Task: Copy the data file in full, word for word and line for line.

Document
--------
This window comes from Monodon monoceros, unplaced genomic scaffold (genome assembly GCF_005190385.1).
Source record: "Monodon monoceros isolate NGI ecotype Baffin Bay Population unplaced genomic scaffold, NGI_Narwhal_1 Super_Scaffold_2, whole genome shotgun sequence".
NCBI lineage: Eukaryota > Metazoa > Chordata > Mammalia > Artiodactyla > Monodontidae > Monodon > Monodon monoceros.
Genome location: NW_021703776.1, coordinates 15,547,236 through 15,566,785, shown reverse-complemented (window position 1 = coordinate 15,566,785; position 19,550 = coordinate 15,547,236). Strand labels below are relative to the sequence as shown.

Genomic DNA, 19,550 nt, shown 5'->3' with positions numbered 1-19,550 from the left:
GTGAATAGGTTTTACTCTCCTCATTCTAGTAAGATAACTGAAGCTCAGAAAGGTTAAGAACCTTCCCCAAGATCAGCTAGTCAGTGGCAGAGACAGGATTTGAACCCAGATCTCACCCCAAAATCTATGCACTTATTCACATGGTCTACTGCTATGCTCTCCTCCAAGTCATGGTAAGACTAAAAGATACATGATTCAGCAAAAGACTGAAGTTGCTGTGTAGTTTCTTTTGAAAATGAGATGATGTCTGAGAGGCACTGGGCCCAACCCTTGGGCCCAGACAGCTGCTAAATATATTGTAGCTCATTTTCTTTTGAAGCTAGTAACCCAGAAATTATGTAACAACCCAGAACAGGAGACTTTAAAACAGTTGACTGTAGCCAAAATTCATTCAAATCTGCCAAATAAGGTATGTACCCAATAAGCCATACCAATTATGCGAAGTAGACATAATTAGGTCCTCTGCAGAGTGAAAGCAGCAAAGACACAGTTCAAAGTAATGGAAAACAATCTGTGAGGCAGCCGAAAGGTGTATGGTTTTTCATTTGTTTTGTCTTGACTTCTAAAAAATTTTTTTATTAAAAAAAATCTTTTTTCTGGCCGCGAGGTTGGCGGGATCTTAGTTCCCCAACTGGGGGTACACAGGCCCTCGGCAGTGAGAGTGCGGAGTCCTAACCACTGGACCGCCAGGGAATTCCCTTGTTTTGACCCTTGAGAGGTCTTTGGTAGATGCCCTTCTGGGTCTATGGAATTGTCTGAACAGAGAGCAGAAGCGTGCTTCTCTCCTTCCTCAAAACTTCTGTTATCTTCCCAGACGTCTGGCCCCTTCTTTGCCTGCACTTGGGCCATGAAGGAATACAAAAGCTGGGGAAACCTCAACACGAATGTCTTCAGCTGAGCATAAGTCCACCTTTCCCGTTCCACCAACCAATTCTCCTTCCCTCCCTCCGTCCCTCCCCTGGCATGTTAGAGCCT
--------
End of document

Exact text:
This window comes from Monodon monoceros, unplaced genomic scaffold (genome assembly GCF_005190385.1).
Source record: "Monodon monoceros isolate NGI ecotype Baffin Bay Population unplaced genomic scaffold, NGI_Narwhal_1 Super_Scaffold_2, whole genome shotgun sequence".
NCBI lineage: Eukaryota > Metazoa > Chordata > Mammalia > Artiodactyla > Monodontidae > Monodon > Monodon monoceros.
Genome location: NW_021703776.1, coordinates 15,547,236 through 15,566,785, shown reverse-complemented (window position 1 = coordinate 15,566,785; position 19,550 = coordinate 15,547,236). Strand labels below are relative to the sequence as shown.

Genomic DNA, 19,550 nt, shown 5'->3' with positions numbered 1-19,550 from the left:
GTGAATAGGTTTTACTCTCCTCATTCTAGTAAGATAACTGAAGCTCAGAAAGGTTAAGAACCTTCCCCAAGATCAGCTAGTCAGTGGCAGAGACAGGATTTGAACCCAGATCTCACCCCAAAATCTATGCACTTATTCACATGGTCTACTGCTATGCTCTCCTCCAAGTCATGGTAAGACTAAAAGATACATGATTCAGCAAAAGACTGAAGTTGCTGTGTAGTTTCTTTTGAAAATGAGATGATGTCTGAGAGGCACTGGGCCCAACCCTTGGGCCCAGACAGCTGCTAAATATATTGTAGCTCATTTTCTTTTGAAGCTAGTAACCCAGAAATTATGTAACAACCCAGAACAGGAGACTTTAAAACAGTTGACTGTAGCCAAAATTCATTCAAATCTGCCAAATAAGGTATGTACCCAATAAGCCATACCAATTATGCGAAGTAGACATAATTAGGTCCTCTGCAGAGTGAAAGCAGCAAAGACACAGTTCAAAGTAATGGAAAACAATCTGTGAGGCAGCCGAAAGGTGTATGGTTTTTCATTTGTTTTGTCTTGACTTCTAAAAAATTTTTTTATTAAAAAAAATCTTTTTTCTGGCCGCGAGGTTGGCGGGATCTTAGTTCCCCAACTGGGGGTACACAGGCCCTCGGCAGTGAGAGTGCGGAGTCCTAACCACTGGACCGCCAGGGAATTCCCTTGTTTTGACCCTTGAGAGGTCTTTGGTAGATGCCCTTCTGGGTCTATGGAATTGTCTGAACAGAGAGCAGAAGCGTGCTTCTCTCCTTCCTCAAAACTTCTGTTATCTTCCCAGACGTCTGGCCCCTTCTTTGCCTGCACTTGGGCCATGAAGGAATACAAAAGCTGGGGAAACCTCAACACGAATGTCTTCAGCTGAGCATAAGTCCACCTTTCCCGTTCCACCAACCAATTCTCCTTCCCTCCCTCCGTCCCTCCCCTGGCATGTTAGAGCCT